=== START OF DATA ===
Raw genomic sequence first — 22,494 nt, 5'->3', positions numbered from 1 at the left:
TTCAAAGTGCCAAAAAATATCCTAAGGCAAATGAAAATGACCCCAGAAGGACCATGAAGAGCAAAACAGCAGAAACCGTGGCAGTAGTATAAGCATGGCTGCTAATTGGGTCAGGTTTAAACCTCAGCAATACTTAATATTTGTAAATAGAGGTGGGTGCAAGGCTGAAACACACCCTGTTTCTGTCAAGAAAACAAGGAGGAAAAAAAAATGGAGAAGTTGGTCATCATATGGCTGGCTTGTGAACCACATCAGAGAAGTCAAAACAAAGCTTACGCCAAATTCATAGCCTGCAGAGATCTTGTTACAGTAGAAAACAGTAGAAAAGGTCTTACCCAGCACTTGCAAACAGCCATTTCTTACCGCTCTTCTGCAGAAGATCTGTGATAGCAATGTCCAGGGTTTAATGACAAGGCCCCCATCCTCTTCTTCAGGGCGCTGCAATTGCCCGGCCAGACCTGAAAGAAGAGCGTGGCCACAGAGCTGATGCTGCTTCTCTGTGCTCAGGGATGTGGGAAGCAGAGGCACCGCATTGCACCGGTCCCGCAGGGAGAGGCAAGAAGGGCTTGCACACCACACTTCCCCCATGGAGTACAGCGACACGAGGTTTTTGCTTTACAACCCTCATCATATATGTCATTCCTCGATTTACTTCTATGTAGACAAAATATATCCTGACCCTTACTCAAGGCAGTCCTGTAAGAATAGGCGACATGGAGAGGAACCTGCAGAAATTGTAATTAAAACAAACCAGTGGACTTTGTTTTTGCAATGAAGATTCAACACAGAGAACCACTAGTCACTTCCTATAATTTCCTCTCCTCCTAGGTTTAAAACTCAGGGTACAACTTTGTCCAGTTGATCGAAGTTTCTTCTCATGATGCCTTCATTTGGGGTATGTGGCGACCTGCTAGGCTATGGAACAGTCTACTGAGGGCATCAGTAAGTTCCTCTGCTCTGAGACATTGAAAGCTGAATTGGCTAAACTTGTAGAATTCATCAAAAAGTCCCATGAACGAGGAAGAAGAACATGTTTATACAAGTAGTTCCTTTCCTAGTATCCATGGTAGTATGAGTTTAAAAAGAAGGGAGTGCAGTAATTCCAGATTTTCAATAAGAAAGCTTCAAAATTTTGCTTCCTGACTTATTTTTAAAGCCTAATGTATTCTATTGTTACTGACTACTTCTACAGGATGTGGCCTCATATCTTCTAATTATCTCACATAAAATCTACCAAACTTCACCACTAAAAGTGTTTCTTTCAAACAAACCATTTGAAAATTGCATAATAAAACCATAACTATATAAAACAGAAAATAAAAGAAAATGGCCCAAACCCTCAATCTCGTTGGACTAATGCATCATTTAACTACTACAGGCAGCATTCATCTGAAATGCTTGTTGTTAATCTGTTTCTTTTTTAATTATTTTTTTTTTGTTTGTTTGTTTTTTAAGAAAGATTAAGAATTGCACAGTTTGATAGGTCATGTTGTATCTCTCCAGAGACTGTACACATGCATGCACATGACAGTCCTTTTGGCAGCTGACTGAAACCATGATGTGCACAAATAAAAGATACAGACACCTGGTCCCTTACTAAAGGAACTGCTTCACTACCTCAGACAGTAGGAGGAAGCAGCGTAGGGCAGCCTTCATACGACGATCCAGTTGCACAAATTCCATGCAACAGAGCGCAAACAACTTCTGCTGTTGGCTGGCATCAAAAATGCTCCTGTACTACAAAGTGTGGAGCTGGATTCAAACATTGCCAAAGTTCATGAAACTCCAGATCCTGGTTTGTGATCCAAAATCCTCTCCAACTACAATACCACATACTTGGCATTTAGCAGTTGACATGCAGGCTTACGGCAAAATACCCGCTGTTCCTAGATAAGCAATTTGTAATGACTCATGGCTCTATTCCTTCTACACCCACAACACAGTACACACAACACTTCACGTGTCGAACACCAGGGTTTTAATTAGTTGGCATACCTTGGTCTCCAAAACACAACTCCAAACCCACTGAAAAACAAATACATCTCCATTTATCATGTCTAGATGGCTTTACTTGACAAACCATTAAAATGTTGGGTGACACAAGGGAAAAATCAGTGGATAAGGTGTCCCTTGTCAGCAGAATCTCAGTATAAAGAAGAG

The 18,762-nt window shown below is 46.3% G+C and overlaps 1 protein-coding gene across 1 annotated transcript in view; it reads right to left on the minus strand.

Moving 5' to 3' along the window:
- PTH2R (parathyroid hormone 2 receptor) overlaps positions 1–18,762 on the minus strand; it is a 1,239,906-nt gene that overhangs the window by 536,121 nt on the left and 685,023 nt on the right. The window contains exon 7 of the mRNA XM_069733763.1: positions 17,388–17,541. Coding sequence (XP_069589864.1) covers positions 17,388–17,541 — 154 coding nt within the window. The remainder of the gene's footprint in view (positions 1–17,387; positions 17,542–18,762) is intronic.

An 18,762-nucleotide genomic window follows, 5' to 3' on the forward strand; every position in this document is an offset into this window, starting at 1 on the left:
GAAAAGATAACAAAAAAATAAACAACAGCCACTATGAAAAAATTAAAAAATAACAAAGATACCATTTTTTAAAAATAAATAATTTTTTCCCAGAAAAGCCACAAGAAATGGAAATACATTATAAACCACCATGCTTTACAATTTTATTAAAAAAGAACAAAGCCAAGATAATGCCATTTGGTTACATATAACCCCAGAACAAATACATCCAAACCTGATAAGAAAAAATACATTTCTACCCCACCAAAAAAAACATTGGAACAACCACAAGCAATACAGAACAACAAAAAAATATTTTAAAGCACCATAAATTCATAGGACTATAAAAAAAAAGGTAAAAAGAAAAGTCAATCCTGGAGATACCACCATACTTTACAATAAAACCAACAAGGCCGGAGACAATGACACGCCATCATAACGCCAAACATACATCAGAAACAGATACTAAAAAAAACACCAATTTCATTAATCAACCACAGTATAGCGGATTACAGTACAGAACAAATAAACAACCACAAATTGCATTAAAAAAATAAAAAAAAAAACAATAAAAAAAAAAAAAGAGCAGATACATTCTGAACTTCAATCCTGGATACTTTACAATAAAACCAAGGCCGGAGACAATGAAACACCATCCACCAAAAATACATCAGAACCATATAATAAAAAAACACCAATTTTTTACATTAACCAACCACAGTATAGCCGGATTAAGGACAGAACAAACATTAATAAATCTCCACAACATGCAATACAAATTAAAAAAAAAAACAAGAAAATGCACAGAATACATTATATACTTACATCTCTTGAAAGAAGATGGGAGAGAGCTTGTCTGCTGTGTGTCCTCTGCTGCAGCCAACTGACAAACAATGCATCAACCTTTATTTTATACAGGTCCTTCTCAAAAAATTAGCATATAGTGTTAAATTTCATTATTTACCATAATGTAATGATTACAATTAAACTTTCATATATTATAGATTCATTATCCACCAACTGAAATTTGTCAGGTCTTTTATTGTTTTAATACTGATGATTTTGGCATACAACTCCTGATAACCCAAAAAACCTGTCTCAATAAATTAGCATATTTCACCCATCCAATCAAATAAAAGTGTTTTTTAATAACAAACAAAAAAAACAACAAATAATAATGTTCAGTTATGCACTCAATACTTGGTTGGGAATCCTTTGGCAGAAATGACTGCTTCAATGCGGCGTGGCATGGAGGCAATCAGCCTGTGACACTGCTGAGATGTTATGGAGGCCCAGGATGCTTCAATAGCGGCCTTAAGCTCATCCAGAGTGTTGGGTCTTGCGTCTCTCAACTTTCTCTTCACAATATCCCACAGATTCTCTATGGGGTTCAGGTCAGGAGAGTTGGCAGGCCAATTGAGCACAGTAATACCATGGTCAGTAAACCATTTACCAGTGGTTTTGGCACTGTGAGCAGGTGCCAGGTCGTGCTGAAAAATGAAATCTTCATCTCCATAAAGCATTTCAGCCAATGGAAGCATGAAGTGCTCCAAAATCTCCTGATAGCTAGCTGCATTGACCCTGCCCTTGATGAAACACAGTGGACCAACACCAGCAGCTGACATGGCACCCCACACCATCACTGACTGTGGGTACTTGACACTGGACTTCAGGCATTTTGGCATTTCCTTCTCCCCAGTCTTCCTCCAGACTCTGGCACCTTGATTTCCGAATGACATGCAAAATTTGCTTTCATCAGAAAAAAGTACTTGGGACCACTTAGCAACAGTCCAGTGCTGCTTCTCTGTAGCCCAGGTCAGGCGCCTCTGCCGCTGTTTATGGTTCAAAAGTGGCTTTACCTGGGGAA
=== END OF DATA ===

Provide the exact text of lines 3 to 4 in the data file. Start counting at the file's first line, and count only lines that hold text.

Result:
The 18,762-nt window shown below is 46.3% G+C and overlaps 1 protein-coding gene across 1 annotated transcript in view; it reads right to left on the minus strand.

Moving 5' to 3' along the window: